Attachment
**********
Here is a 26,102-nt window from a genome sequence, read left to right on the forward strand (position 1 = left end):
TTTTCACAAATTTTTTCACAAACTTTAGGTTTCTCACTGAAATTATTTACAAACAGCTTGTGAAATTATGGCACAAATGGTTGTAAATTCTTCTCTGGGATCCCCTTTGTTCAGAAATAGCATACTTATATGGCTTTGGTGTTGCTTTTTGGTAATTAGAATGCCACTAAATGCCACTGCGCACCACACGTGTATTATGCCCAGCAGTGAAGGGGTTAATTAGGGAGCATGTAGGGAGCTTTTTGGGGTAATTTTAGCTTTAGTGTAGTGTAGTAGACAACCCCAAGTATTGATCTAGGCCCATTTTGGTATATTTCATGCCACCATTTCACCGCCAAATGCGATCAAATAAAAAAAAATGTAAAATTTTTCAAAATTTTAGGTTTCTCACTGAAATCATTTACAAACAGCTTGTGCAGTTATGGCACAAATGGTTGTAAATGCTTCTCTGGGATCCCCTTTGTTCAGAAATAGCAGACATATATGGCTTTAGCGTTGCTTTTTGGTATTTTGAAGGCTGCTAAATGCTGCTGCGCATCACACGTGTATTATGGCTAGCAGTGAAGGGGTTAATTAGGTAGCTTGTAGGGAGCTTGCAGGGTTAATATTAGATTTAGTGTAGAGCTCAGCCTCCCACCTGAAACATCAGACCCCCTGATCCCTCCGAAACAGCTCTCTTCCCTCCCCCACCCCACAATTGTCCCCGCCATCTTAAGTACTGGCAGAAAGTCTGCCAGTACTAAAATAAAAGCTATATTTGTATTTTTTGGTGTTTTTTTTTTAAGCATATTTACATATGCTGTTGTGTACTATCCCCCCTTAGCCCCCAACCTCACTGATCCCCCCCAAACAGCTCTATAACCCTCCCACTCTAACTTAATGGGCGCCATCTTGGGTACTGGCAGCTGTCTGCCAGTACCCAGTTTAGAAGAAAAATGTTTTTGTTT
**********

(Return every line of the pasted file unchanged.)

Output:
Here is a 26,102-nt window from a genome sequence, read left to right on the forward strand (position 1 = left end):
TTTTCACAAATTTTTTCACAAACTTTAGGTTTCTCACTGAAATTATTTACAAACAGCTTGTGAAATTATGGCACAAATGGTTGTAAATTCTTCTCTGGGATCCCCTTTGTTCAGAAATAGCATACTTATATGGCTTTGGTGTTGCTTTTTGGTAATTAGAATGCCACTAAATGCCACTGCGCACCACACGTGTATTATGCCCAGCAGTGAAGGGGTTAATTAGGGAGCATGTAGGGAGCTTTTTGGGGTAATTTTAGCTTTAGTGTAGTGTAGTAGACAACCCCAAGTATTGATCTAGGCCCATTTTGGTATATTTCATGCCACCATTTCACCGCCAAATGCGATCAAATAAAAAAAAATGTAAAATTTTTCAAAATTTTAGGTTTCTCACTGAAATCATTTACAAACAGCTTGTGCAGTTATGGCACAAATGGTTGTAAATGCTTCTCTGGGATCCCCTTTGTTCAGAAATAGCAGACATATATGGCTTTAGCGTTGCTTTTTGGTATTTTGAAGGCTGCTAAATGCTGCTGCGCATCACACGTGTATTATGGCTAGCAGTGAAGGGGTTAATTAGGTAGCTTGTAGGGAGCTTGCAGGGTTAATATTAGATTTAGTGTAGAGCTCAGCCTCCCACCTGAAACATCAGACCCCCTGATCCCTCCGAAACAGCTCTCTTCCCTCCCCCACCCCACAATTGTCCCCGCCATCTTAAGTACTGGCAGAAAGTCTGCCAGTACTAAAATAAAAGCTATATTTGTATTTTTTGGTGTTTTTTTTTTAAGCATATTTACATATGCTGTTGTGTACTATCCCCCCTTAGCCCCCAACCTCACTGATCCCCCCCAAACAGCTCTATAACCCTCCCACTCTAACTTAATGGGCGCCATCTTGGGTACTGGCAGCTGTCTGCCAGTACCCAGTTTAGAAGAAAAATGTTTTTGTTT